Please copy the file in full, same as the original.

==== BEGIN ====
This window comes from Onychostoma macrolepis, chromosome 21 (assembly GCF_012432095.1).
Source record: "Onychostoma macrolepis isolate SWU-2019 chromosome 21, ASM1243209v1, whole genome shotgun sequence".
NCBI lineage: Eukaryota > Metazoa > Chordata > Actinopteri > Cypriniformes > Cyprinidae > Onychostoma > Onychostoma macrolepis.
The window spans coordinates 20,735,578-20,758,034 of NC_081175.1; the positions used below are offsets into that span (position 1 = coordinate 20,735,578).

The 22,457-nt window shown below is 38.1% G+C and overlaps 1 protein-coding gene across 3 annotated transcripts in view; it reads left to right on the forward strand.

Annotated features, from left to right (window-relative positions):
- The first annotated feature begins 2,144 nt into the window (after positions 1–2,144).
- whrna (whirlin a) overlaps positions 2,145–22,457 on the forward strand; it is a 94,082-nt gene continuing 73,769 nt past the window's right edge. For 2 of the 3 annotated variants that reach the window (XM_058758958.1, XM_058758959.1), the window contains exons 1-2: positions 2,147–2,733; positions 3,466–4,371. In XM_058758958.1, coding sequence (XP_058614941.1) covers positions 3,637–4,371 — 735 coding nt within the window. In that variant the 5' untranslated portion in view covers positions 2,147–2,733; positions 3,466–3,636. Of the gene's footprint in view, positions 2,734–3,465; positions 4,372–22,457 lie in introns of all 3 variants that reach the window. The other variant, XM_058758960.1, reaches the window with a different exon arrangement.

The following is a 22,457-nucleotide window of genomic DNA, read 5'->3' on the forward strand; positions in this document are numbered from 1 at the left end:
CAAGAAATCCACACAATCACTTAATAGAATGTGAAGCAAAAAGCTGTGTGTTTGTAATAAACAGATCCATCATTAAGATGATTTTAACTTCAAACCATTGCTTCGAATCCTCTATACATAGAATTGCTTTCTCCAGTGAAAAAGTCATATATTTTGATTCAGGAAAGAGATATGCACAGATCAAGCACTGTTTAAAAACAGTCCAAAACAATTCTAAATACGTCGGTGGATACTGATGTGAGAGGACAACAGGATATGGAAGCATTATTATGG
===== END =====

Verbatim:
This window comes from Onychostoma macrolepis, chromosome 21 (assembly GCF_012432095.1).
Source record: "Onychostoma macrolepis isolate SWU-2019 chromosome 21, ASM1243209v1, whole genome shotgun sequence".
NCBI lineage: Eukaryota > Metazoa > Chordata > Actinopteri > Cypriniformes > Cyprinidae > Onychostoma > Onychostoma macrolepis.
The window spans coordinates 20,735,578-20,758,034 of NC_081175.1; the positions used below are offsets into that span (position 1 = coordinate 20,735,578).

The 22,457-nt window shown below is 38.1% G+C and overlaps 1 protein-coding gene across 3 annotated transcripts in view; it reads left to right on the forward strand.

Annotated features, from left to right (window-relative positions):
- The first annotated feature begins 2,144 nt into the window (after positions 1–2,144).
- whrna (whirlin a) overlaps positions 2,145–22,457 on the forward strand; it is a 94,082-nt gene continuing 73,769 nt past the window's right edge. For 2 of the 3 annotated variants that reach the window (XM_058758958.1, XM_058758959.1), the window contains exons 1-2: positions 2,147–2,733; positions 3,466–4,371. In XM_058758958.1, coding sequence (XP_058614941.1) covers positions 3,637–4,371 — 735 coding nt within the window. In that variant the 5' untranslated portion in view covers positions 2,147–2,733; positions 3,466–3,636. Of the gene's footprint in view, positions 2,734–3,465; positions 4,372–22,457 lie in introns of all 3 variants that reach the window. The other variant, XM_058758960.1, reaches the window with a different exon arrangement.

The following is a 22,457-nucleotide window of genomic DNA, read 5'->3' on the forward strand; positions in this document are numbered from 1 at the left end:
CAAGAAATCCACACAATCACTTAATAGAATGTGAAGCAAAAAGCTGTGTGTTTGTAATAAACAGATCCATCATTAAGATGATTTTAACTTCAAACCATTGCTTCGAATCCTCTATACATAGAATTGCTTTCTCCAGTGAAAAAGTCATATATTTTGATTCAGGAAAGAGATATGCACAGATCAAGCACTGTTTAAAAACAGTCCAAAACAATTCTAAATACGTCGGTGGATACTGATGTGAGAGGACAACAGGATATGGAAGCATTATTATGG